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Employer non-payment of employees shift coverage for other employees California

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  • Employer non-payment of employees shift coverage for other employees California

    Background Info: Employer at a bar with 4 bartenders told employees they are now going to be classifies as exempt status as of new year. (are bartenders considered exempt status?)

    Main concern: Employer has stated that he will not pay employees to cover other employees shifts. Employees must negotiate between themselves to either cover each others shifts or have one employee pay the other a negotiated amount to work that shift. Can employer impose such a rule?

  • #2
    Bartenders cannot qualify as exempt status thus what your employer is doing is illegal
    My intention is not to argue over who is wrong/right. I am here for the discussion and to learn and teach. If you dislike what I have to say or think I question you when I shouldn't, then by all means add me to your ignore list.

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    • #3
      Villian is correct. To elaborate, however, the title is not what determines an employee's exempt status. The duties performed, do. To that end, I cannot see how a bartender would be considered exempt.

      To the second, question, the employer is responsible for paying the employees for all hours worked. A schedule change, approved or otherwise, still requires the employer to accurately pay the employees.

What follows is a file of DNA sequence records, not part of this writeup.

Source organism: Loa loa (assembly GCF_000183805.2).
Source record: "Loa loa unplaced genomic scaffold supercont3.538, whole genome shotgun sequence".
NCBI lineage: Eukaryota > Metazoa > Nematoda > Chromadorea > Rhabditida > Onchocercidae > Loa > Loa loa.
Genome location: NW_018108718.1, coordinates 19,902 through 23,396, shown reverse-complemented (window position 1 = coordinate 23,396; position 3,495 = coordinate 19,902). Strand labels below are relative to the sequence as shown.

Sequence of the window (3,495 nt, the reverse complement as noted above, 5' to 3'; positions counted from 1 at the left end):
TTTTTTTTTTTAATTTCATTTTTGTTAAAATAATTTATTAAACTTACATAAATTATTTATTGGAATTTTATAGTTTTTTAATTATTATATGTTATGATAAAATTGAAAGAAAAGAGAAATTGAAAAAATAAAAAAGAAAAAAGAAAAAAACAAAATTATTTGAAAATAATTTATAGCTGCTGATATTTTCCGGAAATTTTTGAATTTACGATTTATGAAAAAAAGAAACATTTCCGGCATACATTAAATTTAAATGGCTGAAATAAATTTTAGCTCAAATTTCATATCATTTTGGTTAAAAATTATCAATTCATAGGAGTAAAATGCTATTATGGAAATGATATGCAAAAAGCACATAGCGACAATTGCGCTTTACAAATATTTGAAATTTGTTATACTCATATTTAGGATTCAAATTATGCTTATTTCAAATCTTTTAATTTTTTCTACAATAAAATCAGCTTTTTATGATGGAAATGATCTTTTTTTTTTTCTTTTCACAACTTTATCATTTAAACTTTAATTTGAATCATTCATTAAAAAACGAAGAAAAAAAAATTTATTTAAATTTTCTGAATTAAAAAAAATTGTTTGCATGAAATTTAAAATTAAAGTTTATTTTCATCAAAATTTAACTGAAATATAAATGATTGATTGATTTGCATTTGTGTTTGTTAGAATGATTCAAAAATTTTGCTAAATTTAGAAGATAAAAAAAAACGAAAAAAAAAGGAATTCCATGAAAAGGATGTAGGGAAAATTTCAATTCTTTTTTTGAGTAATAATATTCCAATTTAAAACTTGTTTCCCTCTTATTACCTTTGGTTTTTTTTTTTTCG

I'd advise contacting the DLSE to file a claim. Caveat: while it is illegal to retaliate against those making a claim, that is not to say that it doesn't happen.
      Never, under any circumstances, take a sleeping pill and a laxative on the same night.

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      • #4
        Thanks to you and Villian for the quick and informative replies--this site rocks! I thought that a bartenders duties don't qualify for exempt status and that the owner of the bar is taking advantage of my friend, especially with the new rules he has put in place regarding covering their shifts and telling them that he will not pay them if they work additional shifts. I will let my friend know that the law is on her side and to take furhter action by filing a claim with the DLSE. Regarding your comment about retaliation, would you say that she would be covered by the whistleblower law and could take further action against him if she documents everything?

        Thanks again for all your help! -Robert

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        • #5
          Yes, it is illegal to fire someone for reporting illegal pay practices.
          The above answer, whatever it is, assumes that no legally binding and enforceable contract or CBA says otherwise. If it does, then the terms of the contract or CBA apply.

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